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The Department OF Educational Psychology

The Department of Educational Psychology (EPSY) is home to a variety of interrelated disciplines and degree options focused on human development and well-being in educational and community contexts. Our undergraduate programs prepare students to work with children and youth in a variety of community and school contexts. We also offer a range of professional master’s degrees geared towards professionals in schools, communities, and the corporate world. For those interested in doctoral studies we offer Doctor of Philosophy (Ph.D.) degrees in Educational Psychology, Counseling Psychology, and School Psychology.

Program Areas to choose from

Educational Psychology, US News & World Report 2021

Number of Online Courses Available

Former Student Highlight

Educational Psychology Programs



EPSY offers a Bachelor of Science (B.S.) in Education and University Studies, with one of three focuses.


Graduate Programs

The department of Educational Psychology offers a range of professional graduate degree programs.



EPSY offers a wide variety of online programs and courses to many the diverse needs our students.

Educational Psychology Teacher Teaching Students


Undergraduate students have the opportunity to complete certificate programs while completing their degree requirements.


“I came to the conclusion that being a special educator is less about whom you teach and more about what you teach.”

– Stephanie Haetchen ’12
Special Education Programs


Dr. Idean Ettekal

Dr. Idean Ettekal

Assistant Professor


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Directory Profile

722 Harrington Office Building

Dr. Idean Ettekal is an Assistant Professor in the Department of Educational Psychology (Developmental Sciences Program). Dr. Ettekal’s research examines children’s and adolescent’s social and emotional development, and the impact of their interpersonal relationships and experiences in different social contexts (e.g., peer victimization and rejection, teacher-student relationship quality, parental responsiveness and harshness). His work has been primarily interested in examining the development of antisocial and externalizing behaviors such as aggression, bullying, rule-breaking, and youth violence. Key to this work is elucidating how children’s self-regulation and social cognitions influence the associations between children’s social experiences and their behavioral adjustment. His research applies a variety of longitudinal and developmental methodologies (e.g., structural equation modeling, latent growth modeling, latent transition analysis, mediation analysis, missing data analysis). Related to these interests, Dr. Ettekal has worked on several school-based program evaluations on social and emotional learning.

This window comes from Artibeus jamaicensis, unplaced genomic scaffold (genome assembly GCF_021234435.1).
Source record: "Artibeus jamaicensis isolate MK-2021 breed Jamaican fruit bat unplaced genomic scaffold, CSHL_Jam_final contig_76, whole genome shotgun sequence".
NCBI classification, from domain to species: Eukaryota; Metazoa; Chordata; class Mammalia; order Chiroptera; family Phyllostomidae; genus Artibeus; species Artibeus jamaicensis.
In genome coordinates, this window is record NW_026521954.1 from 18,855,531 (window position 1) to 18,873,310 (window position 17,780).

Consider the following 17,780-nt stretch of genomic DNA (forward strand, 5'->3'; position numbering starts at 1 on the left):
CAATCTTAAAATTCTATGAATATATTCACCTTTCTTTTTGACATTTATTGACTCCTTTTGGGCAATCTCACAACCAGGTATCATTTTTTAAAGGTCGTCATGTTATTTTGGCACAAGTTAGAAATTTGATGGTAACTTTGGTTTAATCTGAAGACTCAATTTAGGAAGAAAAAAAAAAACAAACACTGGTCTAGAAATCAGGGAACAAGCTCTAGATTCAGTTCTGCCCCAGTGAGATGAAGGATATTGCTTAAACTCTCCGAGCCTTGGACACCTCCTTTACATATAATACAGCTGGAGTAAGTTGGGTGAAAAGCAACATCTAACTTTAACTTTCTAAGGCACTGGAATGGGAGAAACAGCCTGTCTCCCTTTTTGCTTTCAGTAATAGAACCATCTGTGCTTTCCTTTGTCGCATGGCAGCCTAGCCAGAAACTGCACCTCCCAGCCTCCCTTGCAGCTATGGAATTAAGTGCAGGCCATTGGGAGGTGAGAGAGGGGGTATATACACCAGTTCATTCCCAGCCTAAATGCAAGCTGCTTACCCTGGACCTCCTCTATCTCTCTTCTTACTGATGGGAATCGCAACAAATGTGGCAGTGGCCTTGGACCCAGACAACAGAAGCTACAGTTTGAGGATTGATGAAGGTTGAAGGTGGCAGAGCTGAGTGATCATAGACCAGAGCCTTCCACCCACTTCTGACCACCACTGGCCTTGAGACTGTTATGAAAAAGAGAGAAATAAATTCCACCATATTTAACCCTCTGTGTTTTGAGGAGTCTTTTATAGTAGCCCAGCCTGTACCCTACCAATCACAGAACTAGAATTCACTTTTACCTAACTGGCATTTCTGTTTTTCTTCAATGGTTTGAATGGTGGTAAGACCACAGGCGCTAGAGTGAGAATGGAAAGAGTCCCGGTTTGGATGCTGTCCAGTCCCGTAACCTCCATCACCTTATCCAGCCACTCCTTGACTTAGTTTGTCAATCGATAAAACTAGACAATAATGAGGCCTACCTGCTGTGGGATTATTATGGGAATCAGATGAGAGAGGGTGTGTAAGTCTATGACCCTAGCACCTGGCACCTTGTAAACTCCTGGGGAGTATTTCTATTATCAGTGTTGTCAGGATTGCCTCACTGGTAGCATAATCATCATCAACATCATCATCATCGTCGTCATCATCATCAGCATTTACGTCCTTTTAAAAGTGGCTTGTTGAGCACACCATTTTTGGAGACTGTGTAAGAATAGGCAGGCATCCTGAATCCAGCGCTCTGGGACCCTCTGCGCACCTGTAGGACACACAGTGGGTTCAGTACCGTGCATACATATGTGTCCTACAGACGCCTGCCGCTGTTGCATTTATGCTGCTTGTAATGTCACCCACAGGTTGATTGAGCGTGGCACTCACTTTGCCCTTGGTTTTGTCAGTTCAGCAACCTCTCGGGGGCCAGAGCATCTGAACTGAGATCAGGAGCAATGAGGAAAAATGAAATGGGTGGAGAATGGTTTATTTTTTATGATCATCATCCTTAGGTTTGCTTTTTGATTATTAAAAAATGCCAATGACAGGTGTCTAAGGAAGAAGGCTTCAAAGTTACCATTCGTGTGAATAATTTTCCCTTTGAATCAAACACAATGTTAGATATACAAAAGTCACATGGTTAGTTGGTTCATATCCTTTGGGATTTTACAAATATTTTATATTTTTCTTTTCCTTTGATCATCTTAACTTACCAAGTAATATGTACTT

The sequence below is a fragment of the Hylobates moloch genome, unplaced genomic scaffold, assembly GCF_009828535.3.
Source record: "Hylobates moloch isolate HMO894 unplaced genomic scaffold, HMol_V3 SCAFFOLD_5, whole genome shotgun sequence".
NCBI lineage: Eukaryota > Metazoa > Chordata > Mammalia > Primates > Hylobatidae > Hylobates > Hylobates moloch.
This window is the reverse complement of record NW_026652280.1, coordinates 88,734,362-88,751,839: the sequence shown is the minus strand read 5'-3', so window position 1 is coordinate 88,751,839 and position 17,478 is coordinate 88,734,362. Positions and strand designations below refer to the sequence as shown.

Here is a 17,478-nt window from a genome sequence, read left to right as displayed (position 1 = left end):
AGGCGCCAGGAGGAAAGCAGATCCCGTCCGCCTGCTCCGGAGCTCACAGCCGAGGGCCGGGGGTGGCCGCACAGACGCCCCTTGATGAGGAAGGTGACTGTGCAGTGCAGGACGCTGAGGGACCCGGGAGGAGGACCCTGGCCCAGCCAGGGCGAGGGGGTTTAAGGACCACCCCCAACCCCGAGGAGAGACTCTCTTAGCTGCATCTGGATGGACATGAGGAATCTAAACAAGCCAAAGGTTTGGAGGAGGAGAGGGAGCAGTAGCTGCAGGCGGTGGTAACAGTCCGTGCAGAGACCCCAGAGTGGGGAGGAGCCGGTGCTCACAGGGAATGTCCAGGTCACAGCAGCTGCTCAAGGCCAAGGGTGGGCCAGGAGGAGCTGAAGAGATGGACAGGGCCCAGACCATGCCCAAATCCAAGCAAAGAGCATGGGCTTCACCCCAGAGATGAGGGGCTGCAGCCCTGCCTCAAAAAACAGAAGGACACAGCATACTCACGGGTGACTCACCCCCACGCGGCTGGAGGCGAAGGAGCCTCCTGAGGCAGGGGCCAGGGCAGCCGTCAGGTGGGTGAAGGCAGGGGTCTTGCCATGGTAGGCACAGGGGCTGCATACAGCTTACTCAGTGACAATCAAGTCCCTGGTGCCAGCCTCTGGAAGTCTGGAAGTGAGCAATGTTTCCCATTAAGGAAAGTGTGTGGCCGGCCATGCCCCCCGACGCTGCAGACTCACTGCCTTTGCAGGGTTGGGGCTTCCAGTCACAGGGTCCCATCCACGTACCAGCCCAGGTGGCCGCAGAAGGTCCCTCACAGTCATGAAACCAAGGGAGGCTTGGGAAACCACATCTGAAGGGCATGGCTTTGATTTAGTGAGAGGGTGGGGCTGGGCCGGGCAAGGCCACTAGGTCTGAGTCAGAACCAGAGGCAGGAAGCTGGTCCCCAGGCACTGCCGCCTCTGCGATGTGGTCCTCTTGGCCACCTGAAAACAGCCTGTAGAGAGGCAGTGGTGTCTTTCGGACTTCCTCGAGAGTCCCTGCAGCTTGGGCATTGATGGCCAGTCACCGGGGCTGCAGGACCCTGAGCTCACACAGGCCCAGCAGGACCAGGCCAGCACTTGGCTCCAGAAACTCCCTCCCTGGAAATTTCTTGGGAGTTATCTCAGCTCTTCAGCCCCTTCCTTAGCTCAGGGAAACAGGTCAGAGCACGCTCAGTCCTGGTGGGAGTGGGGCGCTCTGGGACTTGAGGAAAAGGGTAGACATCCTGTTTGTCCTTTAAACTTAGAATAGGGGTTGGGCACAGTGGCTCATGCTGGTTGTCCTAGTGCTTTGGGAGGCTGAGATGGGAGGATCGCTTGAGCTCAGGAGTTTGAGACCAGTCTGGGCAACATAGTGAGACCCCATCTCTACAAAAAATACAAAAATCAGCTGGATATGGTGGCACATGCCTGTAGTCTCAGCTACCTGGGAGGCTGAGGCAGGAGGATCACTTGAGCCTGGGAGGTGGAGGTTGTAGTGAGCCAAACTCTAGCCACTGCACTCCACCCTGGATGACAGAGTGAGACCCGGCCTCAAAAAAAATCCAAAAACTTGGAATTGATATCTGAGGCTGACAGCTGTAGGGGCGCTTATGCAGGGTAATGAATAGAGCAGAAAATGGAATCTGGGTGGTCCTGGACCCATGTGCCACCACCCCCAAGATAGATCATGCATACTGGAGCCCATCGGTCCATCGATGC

Before joining the faculty at Texas A&M, Dr. Ettekal served as the Project Director on the Violence in Children’s Environment (VICE) study at the University at Buffalo’s Clinical and Research Institute on Addictions (CRIA). The VICE project (a 5-year grant funded by NIH) focused on examining developmental pathways to youth violence, victimization and drug use in a high-risk sample.

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